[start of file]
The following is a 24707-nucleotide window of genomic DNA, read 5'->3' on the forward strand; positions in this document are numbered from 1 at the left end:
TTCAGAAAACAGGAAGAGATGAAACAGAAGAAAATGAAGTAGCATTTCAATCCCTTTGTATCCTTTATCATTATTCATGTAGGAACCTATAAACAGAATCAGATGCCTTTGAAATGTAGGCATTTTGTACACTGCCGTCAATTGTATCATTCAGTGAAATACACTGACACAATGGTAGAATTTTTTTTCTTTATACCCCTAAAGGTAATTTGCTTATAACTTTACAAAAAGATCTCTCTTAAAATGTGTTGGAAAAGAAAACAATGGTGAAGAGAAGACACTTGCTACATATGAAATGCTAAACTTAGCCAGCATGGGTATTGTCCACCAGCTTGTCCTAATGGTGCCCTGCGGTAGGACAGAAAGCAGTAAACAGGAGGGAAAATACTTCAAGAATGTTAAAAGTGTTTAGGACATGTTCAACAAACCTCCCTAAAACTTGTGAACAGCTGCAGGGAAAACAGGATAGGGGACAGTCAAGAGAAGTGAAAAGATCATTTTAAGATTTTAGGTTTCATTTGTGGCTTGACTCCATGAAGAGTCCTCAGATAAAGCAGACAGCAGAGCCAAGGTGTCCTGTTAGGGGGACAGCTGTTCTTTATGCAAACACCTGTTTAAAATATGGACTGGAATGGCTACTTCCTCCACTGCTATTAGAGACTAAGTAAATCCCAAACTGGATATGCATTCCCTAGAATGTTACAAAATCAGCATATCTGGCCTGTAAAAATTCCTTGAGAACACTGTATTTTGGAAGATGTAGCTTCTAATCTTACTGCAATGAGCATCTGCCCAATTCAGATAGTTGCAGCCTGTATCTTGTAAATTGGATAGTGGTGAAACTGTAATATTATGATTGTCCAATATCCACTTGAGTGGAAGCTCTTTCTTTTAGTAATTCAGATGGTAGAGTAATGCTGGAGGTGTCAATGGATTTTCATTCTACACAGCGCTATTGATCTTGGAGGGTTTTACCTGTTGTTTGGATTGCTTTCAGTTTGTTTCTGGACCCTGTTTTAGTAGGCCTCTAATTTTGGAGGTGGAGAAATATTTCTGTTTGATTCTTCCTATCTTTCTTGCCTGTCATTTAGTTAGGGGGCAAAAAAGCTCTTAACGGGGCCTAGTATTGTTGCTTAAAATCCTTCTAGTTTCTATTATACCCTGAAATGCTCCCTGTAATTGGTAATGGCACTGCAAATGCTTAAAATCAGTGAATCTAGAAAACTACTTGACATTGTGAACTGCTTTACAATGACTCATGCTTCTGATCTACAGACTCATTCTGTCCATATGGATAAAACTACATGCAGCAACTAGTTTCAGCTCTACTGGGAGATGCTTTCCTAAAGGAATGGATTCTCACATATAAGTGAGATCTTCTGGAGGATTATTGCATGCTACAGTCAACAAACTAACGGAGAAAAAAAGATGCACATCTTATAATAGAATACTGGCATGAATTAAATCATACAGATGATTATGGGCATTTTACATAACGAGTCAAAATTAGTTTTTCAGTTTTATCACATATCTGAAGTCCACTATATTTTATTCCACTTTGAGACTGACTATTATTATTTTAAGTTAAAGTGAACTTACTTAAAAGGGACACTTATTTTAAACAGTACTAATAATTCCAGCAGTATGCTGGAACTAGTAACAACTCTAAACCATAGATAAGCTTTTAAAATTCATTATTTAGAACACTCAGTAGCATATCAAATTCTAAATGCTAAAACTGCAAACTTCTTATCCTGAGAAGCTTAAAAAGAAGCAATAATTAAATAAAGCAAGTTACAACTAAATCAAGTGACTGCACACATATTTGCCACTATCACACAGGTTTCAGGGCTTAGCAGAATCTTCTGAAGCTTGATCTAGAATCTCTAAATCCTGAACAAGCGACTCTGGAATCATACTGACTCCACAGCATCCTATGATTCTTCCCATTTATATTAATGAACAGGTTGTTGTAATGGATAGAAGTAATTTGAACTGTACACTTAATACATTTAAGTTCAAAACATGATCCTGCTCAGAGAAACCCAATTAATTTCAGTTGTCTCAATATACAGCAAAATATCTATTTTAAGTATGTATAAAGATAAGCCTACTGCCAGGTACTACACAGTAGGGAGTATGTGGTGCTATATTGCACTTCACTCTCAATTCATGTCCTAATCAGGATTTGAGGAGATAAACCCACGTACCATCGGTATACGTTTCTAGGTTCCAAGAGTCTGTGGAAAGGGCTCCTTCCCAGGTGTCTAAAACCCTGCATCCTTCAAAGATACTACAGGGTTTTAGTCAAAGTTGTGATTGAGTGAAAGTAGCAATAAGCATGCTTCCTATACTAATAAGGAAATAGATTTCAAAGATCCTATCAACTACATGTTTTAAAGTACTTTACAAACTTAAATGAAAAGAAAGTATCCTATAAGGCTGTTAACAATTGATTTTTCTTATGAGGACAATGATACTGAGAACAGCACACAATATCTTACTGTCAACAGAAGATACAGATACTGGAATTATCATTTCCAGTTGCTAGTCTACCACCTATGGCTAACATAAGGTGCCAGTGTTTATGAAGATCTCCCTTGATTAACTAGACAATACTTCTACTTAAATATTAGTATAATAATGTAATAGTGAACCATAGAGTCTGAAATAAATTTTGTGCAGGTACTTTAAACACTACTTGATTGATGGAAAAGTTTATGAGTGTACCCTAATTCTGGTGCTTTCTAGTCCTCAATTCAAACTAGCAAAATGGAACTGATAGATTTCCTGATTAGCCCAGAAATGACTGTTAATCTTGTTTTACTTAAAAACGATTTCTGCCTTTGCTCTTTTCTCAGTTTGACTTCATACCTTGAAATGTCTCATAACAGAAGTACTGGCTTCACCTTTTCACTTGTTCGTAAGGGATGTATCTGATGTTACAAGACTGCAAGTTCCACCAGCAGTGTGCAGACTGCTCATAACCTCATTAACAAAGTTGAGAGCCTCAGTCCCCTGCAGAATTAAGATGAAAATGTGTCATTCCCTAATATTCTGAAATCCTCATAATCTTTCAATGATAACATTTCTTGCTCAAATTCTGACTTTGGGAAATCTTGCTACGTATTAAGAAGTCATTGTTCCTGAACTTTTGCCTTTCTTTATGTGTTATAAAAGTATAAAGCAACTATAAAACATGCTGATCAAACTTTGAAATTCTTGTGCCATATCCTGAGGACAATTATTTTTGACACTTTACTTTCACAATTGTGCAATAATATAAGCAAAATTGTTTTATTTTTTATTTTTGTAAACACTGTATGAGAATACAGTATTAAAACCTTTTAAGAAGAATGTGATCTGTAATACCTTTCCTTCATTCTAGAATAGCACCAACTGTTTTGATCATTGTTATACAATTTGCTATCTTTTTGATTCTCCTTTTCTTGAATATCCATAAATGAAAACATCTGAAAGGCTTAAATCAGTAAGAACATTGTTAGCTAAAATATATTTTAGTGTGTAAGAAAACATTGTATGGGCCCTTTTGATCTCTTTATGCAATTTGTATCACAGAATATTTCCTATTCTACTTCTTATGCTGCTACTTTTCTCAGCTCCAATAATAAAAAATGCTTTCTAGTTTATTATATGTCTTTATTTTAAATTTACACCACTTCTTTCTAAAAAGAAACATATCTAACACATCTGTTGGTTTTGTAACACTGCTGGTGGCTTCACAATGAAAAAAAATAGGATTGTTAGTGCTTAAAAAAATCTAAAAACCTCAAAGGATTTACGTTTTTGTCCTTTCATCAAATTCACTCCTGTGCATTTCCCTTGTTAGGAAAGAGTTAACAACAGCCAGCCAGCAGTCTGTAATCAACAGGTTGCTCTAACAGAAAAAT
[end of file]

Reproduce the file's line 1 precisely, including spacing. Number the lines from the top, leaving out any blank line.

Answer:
The following is a 24707-nucleotide window of genomic DNA, read 5'->3' on the forward strand; positions in this document are numbered from 1 at the left end: